Mary J. Mullany is a partner in the business and finance department of Ballard Spahr LLP in Philadelphia. She is a practice leader of the securities group and a member of the firm’s elected board. She concentrates her practice in the areas of securities disclosure, executive compensation (equity and cash-based), mergers and acquisitions, corporate financing (public and private), corporate governance, pharmaceutical and life sciences licensing and collaborations, general corporate law, business counseling, and health care law. She counsels public, private and nonprofit companies in the areas of corporate governance, executive compensation, and financing alternatives.

She also chairs the board of the Welcoming Center for New Pennsylvanians, a nonprofit that provides education and job placement services to work-authorized immigrants. Before becoming an attorney, Mullany was a registered nurse with experience in critical care and risk management.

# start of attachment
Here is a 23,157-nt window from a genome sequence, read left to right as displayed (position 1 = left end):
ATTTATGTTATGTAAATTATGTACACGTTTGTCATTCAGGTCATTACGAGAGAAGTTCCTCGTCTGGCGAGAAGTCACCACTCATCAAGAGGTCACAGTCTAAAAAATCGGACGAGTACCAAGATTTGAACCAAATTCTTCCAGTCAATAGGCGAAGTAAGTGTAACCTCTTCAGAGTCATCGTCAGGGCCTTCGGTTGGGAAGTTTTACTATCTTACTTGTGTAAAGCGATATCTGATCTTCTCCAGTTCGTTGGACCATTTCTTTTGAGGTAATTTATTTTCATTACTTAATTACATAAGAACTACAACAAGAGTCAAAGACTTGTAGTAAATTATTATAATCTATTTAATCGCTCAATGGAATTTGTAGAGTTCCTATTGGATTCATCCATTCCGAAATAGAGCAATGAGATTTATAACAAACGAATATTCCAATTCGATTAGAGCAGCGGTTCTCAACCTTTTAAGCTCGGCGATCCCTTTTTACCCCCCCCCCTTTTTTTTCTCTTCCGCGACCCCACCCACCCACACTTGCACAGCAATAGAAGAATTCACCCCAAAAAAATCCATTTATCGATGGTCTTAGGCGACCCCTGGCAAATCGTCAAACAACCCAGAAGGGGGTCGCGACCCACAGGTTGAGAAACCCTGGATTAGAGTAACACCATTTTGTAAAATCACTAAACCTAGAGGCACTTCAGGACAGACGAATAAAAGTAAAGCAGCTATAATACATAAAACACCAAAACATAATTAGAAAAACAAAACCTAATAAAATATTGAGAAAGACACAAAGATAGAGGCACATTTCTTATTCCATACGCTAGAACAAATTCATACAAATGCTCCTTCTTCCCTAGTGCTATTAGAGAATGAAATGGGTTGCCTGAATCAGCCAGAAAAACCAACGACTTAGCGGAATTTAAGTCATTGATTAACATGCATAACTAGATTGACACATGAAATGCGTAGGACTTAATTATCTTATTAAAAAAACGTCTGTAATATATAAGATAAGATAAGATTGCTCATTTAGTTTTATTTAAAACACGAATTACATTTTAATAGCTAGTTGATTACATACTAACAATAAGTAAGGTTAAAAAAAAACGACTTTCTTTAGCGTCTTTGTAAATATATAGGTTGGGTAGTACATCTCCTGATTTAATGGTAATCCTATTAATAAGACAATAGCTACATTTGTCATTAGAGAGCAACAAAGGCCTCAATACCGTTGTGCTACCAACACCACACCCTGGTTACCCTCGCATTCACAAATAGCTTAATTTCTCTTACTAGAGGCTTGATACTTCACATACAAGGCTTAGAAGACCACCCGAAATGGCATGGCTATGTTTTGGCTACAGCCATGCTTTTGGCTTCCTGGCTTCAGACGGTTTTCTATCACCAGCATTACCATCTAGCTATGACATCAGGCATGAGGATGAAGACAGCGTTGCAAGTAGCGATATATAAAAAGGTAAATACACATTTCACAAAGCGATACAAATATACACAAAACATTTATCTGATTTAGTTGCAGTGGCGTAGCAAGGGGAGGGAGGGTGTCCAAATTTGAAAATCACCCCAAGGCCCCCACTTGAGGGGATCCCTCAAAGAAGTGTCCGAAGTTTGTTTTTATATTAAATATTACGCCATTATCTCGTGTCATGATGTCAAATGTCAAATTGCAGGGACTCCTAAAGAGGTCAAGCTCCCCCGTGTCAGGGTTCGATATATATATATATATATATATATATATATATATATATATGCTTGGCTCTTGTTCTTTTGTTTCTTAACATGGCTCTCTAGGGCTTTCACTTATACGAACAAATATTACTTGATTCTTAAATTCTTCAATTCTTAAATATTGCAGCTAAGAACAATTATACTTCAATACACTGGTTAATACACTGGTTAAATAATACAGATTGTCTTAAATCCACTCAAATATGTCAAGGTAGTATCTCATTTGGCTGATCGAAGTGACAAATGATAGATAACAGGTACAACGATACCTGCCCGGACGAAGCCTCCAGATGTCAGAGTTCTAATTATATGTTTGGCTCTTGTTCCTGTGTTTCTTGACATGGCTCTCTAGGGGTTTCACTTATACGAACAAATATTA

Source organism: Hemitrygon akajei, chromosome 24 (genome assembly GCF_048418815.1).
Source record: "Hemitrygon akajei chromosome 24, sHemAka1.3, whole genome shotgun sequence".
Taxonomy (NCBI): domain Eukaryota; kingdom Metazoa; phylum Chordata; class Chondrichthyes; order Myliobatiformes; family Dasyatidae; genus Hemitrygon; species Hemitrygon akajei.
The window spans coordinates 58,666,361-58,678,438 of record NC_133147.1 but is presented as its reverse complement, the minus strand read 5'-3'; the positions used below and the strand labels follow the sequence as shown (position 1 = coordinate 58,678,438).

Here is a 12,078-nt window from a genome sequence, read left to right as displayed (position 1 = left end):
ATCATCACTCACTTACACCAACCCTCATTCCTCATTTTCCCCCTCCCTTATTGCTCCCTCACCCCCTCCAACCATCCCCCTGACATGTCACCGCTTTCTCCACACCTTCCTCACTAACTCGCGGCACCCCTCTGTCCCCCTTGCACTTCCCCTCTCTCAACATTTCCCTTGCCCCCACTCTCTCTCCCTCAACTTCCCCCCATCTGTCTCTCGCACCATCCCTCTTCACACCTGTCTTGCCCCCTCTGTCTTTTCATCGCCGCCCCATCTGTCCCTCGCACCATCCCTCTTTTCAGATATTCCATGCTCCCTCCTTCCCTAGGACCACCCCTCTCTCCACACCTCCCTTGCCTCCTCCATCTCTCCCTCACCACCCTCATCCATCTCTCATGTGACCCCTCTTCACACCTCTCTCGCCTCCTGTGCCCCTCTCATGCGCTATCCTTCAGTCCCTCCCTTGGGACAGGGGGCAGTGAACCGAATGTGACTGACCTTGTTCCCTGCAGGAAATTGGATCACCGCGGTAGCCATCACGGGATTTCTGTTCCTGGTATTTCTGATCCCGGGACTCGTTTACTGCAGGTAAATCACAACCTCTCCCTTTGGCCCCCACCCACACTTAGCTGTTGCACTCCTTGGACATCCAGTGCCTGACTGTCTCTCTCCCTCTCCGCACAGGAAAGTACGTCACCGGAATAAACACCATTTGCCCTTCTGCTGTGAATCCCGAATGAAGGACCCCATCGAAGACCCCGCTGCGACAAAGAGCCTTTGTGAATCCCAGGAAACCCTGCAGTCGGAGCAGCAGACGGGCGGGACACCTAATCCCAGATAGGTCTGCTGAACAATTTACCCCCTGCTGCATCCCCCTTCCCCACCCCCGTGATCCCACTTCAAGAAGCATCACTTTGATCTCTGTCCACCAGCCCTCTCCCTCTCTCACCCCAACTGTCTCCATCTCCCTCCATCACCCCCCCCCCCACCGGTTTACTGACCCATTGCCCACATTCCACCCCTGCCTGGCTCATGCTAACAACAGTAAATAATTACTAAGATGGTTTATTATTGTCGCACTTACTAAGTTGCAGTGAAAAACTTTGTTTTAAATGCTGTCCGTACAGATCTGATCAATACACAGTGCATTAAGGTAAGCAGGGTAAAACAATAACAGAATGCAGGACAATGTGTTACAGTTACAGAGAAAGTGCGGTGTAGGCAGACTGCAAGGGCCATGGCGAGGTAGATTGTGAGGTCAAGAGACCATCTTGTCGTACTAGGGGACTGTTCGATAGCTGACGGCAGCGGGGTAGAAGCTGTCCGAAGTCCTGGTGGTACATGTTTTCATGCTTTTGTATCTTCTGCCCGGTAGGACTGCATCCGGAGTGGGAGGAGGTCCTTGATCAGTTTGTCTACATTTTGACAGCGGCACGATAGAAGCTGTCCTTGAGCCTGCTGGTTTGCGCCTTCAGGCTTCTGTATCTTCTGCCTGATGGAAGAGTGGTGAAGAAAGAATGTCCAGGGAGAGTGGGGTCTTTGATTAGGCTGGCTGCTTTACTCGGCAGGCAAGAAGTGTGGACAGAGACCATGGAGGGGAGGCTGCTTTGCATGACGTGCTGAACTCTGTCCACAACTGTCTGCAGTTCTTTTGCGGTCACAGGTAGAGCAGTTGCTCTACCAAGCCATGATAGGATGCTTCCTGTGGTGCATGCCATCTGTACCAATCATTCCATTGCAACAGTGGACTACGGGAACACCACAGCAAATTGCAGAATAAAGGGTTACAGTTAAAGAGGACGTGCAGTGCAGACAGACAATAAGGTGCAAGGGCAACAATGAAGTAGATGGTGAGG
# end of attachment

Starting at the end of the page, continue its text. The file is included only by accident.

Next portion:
Q: How did you break into what many consider to be an old boys’ network?

A: By working hard and ignoring the reach of the “old boys’ network.” The best way to succeed in a transactional practice is to dive in and help the client fix the problem, find the best solution for a desired outcome or to grow their business. The role of the lawyer is to help, not just to point out the risks and what cannot be done. I am also a firm believer in getting out there and meeting people — colleagues, potential clients, clients and business leaders. If a young lawyer just sits in her office and waits for work to come to her, she will miss out on some opportunities. Finally, I have found that if I become the “go to” person on a particular topic or area of the law, then the “network” needs to come to me.

Q: What are the challenges of being a woman at a senior level within a law firm?

A: The practice of law at the law firm level is still dominated by men. While there may be diversity of thought and cultural perspective within different partners, both men and women, as a general rule, I believe view the same situation from different perspectives. It is important for the firm to increase the number of different perspectives in leadership positions to take advantage of those differences.